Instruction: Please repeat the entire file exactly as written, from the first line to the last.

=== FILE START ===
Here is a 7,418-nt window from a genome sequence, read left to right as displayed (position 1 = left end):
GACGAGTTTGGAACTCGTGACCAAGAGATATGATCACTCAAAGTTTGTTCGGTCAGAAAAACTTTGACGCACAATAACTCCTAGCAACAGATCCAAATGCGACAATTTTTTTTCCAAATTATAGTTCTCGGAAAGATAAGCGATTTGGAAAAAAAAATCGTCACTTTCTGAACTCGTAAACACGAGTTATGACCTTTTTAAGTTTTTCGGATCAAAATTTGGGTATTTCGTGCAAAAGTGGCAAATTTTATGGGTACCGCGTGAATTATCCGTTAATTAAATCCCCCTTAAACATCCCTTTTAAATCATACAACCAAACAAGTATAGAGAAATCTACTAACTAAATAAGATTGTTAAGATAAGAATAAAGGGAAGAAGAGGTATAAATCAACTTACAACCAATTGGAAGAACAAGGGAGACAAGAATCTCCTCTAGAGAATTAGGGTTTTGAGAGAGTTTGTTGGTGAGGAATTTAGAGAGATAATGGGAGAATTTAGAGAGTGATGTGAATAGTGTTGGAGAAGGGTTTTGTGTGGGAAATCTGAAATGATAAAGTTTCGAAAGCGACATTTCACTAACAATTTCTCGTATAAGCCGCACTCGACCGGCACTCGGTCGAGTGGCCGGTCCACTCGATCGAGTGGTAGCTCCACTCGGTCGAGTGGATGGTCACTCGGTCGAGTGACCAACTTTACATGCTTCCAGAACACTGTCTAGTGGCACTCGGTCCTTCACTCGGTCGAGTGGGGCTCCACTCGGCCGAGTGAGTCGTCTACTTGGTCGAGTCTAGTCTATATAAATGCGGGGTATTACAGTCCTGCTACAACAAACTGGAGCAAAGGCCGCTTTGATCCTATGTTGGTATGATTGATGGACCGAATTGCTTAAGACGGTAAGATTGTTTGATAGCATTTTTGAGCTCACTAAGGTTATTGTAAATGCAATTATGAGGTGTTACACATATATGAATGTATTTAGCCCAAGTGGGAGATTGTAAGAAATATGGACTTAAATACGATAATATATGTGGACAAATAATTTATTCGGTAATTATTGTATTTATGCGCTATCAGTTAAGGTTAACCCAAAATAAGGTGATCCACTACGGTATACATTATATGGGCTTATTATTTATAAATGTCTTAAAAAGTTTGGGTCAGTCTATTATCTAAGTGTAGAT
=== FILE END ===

Here is a 7,418-nt window from a genome sequence, read left to right as displayed (position 1 = left end):
GACGAGTTTGGAACTCGTGACCAAGAGATATGATCACTCAAAGTTTGTTCGGTCAGAAAAACTTTGACGCACAATAACTCCTAGCAACAGATCCAAATGCGACAATTTTTTTTCCAAATTATAGTTCTCGGAAAGATAAGCGATTTGGAAAAAAAAATCGTCACTTTCTGAACTCGTAAACACGAGTTATGACCTTTTTAAGTTTTTCGGATCAAAATTTGGGTATTTCGTGCAAAAGTGGCAAATTTTATGGGTACCGCGTGAATTATCCGTTAATTAAATCCCCCTTAAACATCCCTTTTAAATCATACAACCAAACAAGTATAGAGAAATCTACTAACTAAATAAGATTGTTAAGATAAGAATAAAGGGAAGAAGAGGTATAAATCAACTTACAACCAATTGGAAGAACAAGGGAGACAAGAATCTCCTCTAGAGAATTAGGGTTTTGAGAGAGTTTGTTGGTGAGGAATTTAGAGAGATAATGGGAGAATTTAGAGAGTGATGTGAATAGTGTTGGAGAAGGGTTTTGTGTGGGAAATCTGAAATGATAAAGTTTCGAAAGCGACATTTCACTAACAATTTCTCGTATAAGCCGCACTCGACCGGCACTCGGTCGAGTGGCCGGTCCACTCGATCGAGTGGTAGCTCCACTCGGTCGAGTGGATGGTCACTCGGTCGAGTGACCAACTTTACATGCTTCCAGAACACTGTCTAGTGGCACTCGGTCCTTCACTCGGTCGAGTGGGGCTCCACTCGGCCGAGTGAGTCGTCTACTTGGTCGAGTCTAGTCTATATAAATGCGGGGTATTACAGTCCTGCTACAACAAACTGGAGCAAAGGCCGCTTTGATCCTATGTTGGTATGATTGATGGACCGAATTGCTTAAGACGGTAAGATTGTTTGATAGCATTTTTGAGCTCACTAAGGTTATTGTAAATGCAATTATGAGGTGTTACACATATATGAATGTATTTAGCCCAAGTGGGAGATTGTAAGAAATATGGACTTAAATACGATAATATATGTGGACAAATAATTTATTCGGTAATTATTGTATTTATGCGCTATCAGTTAAGGTTAACCCAAAATAAGGTGATCCACTACGGTATACATTATATGGGCTTATTATTTATAAATGTCTTAAAAAGTTTGGGTCAGTCTATTATCTAAGTGTAGAT